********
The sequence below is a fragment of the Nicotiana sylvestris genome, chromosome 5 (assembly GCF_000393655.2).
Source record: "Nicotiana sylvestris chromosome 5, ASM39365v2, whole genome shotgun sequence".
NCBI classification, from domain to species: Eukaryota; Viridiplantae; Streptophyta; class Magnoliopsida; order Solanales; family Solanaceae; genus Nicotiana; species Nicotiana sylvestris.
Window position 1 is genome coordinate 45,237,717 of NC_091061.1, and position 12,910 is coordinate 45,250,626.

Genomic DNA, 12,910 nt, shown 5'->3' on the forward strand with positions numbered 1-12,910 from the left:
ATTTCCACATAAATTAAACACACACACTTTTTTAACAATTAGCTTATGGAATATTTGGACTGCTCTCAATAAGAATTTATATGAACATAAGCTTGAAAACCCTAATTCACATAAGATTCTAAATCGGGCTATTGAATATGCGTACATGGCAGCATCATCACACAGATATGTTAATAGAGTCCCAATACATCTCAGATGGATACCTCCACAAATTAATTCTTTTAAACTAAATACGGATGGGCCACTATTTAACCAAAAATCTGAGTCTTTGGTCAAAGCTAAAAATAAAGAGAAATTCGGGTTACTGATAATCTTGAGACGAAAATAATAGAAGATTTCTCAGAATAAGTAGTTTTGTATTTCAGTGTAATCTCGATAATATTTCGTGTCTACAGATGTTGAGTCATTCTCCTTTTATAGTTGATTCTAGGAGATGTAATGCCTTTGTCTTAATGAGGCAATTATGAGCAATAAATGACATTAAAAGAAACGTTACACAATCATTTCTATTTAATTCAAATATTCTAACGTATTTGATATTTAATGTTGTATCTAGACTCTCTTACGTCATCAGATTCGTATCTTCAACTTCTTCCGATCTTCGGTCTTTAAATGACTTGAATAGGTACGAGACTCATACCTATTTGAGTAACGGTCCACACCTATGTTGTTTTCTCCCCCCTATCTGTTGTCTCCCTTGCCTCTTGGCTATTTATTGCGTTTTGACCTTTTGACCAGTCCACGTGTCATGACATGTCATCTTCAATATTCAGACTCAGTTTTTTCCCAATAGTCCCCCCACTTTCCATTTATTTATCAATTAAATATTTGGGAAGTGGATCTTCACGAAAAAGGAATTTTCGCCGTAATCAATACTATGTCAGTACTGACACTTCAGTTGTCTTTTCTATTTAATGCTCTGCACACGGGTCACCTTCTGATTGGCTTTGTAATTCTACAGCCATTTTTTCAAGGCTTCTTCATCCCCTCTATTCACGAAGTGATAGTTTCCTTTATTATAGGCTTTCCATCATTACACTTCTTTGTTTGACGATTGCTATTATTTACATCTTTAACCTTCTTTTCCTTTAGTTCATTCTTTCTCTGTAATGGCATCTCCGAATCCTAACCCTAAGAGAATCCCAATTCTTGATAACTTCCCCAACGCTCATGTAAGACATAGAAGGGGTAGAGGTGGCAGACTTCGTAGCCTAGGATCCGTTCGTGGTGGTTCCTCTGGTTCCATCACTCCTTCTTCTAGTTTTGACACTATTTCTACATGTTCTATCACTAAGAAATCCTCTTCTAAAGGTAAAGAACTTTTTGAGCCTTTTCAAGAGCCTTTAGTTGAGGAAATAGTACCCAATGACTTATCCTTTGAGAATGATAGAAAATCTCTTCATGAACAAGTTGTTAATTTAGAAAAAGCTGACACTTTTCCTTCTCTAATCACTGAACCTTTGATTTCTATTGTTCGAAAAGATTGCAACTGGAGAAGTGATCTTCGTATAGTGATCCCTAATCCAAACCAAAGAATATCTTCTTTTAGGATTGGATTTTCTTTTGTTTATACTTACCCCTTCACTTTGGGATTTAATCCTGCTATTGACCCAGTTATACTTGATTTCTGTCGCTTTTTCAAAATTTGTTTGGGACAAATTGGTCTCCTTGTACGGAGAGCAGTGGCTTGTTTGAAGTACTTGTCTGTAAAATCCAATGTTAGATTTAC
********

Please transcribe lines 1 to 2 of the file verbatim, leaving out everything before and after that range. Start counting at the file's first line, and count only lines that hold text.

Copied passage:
The sequence below is a fragment of the Nicotiana sylvestris genome, chromosome 5 (assembly GCF_000393655.2).
Source record: "Nicotiana sylvestris chromosome 5, ASM39365v2, whole genome shotgun sequence".